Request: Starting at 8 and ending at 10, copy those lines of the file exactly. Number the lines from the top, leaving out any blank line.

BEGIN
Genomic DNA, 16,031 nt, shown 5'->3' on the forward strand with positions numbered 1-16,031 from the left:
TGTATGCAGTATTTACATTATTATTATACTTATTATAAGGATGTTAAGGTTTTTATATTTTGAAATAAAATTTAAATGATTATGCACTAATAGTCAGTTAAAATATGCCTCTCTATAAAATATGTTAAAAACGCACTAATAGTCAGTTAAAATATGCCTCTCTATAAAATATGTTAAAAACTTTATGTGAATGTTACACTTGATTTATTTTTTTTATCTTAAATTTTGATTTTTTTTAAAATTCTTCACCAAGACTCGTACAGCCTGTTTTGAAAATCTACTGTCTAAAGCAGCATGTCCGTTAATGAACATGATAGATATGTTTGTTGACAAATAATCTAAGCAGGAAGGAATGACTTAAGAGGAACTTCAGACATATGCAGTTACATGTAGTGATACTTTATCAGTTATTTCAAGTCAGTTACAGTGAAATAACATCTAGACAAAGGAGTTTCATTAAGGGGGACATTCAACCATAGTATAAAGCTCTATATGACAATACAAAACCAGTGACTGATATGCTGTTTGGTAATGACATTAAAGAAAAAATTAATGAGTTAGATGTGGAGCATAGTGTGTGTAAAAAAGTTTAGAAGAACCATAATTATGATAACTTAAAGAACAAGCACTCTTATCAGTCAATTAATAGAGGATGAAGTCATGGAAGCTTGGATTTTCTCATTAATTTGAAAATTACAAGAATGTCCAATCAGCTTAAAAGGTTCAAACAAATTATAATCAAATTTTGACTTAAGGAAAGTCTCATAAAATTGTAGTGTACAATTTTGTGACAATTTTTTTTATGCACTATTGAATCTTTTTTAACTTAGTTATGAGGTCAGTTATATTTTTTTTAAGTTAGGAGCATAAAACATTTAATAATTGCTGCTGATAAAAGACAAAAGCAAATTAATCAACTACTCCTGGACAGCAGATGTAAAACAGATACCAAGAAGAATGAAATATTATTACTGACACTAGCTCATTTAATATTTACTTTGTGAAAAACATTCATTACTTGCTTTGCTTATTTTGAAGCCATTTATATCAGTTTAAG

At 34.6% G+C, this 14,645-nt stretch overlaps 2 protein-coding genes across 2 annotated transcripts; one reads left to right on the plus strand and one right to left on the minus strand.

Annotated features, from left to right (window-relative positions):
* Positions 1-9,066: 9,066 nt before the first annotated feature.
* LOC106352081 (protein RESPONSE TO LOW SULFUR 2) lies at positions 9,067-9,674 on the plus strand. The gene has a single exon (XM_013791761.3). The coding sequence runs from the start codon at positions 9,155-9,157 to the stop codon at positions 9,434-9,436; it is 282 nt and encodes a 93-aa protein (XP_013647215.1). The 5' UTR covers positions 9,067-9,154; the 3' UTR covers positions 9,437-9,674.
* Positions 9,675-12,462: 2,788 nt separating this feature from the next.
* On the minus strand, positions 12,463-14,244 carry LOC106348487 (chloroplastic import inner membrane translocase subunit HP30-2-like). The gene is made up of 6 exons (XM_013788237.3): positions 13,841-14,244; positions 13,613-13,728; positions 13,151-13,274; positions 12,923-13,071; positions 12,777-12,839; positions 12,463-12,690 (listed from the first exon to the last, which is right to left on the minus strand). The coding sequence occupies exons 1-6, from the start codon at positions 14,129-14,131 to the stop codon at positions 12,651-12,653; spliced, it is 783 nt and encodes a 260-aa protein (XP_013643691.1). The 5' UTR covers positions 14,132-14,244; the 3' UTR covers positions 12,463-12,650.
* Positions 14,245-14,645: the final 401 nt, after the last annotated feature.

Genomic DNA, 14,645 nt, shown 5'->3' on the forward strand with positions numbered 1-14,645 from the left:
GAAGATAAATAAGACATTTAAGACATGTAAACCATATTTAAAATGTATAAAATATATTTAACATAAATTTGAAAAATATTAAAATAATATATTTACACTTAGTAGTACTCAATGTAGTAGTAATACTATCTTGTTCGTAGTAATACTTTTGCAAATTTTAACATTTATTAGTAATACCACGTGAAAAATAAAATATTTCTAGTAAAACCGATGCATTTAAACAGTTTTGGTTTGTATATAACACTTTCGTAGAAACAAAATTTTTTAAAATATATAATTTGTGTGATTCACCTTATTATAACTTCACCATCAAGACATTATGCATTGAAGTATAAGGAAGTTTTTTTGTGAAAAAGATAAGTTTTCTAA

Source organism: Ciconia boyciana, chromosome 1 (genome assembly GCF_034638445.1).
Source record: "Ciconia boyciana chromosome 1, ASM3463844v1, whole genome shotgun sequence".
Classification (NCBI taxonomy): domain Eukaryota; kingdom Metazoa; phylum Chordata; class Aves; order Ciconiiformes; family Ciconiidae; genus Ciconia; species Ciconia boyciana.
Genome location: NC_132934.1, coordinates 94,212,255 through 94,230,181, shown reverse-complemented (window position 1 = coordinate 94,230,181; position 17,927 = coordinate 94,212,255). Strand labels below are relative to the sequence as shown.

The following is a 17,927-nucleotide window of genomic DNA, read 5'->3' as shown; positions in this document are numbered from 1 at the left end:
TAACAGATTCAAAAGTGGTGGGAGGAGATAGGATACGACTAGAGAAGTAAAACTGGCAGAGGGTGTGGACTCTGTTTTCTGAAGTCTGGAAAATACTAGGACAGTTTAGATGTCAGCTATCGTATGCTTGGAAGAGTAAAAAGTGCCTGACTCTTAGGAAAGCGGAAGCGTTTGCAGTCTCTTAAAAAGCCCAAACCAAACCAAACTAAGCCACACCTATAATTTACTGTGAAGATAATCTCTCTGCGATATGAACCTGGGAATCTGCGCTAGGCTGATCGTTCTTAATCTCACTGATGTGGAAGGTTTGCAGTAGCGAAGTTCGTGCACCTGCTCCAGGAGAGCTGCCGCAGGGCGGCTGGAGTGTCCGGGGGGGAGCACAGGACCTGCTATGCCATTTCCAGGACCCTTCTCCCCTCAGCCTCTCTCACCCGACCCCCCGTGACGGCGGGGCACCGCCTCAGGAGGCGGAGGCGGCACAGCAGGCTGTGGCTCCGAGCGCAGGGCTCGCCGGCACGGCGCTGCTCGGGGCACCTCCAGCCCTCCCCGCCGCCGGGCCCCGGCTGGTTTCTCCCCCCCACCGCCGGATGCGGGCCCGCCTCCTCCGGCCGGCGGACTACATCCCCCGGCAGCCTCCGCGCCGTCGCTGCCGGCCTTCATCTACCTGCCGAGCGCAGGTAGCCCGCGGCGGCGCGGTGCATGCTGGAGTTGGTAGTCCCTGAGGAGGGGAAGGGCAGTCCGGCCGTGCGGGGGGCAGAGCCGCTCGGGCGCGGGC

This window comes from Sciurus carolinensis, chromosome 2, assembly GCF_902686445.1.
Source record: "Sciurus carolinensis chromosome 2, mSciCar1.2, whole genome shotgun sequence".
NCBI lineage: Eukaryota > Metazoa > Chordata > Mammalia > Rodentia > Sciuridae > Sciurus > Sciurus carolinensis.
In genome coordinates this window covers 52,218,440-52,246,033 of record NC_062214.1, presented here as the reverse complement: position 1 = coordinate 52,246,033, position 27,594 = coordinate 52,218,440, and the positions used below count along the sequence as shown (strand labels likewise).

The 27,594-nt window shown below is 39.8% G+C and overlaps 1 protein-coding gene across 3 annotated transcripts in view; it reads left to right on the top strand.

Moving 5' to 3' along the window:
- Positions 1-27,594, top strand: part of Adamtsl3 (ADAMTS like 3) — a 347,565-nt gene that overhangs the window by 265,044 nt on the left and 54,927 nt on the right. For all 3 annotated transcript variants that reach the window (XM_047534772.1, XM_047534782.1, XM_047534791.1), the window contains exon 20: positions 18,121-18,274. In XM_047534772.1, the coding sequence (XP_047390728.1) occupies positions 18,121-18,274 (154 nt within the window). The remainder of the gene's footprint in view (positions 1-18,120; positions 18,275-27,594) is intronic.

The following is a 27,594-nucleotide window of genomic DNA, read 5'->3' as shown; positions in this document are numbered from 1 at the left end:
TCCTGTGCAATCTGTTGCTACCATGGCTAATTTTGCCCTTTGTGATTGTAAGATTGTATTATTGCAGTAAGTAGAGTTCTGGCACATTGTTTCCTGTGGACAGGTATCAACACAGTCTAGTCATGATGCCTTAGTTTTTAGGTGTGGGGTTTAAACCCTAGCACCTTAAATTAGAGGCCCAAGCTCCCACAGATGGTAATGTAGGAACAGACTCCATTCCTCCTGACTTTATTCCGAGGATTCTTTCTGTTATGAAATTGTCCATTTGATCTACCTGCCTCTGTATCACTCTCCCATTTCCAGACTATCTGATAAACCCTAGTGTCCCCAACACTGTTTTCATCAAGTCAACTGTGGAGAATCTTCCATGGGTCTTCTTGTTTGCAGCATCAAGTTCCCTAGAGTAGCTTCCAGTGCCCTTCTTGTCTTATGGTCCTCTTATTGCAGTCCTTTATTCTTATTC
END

* On the minus strand, positions 12,463-14,244 carry LOC106348487 (chloroplastic import inner membrane translocase subunit HP30-2-like). The gene is made up of 6 exons (XM_013788237.3): positions 13,841-14,244; positions 13,613-13,728; positions 13,151-13,274; positions 12,923-13,071; positions 12,777-12,839; positions 12,463-12,690 (listed from the first exon to the last, which is right to left on the minus strand). The coding sequence occupies exons 1-6, from the start codon at positions 14,129-14,131 to the stop codon at positions 12,651-12,653; spliced, it is 783 nt and encodes a 260-aa protein (XP_013643691.1). The 5' UTR covers positions 14,132-14,244; the 3' UTR covers positions 12,463-12,650.
* Positions 14,245-14,645: the final 401 nt, after the last annotated feature.

Genomic DNA, 14,645 nt, shown 5'->3' on the forward strand with positions numbered 1-14,645 from the left: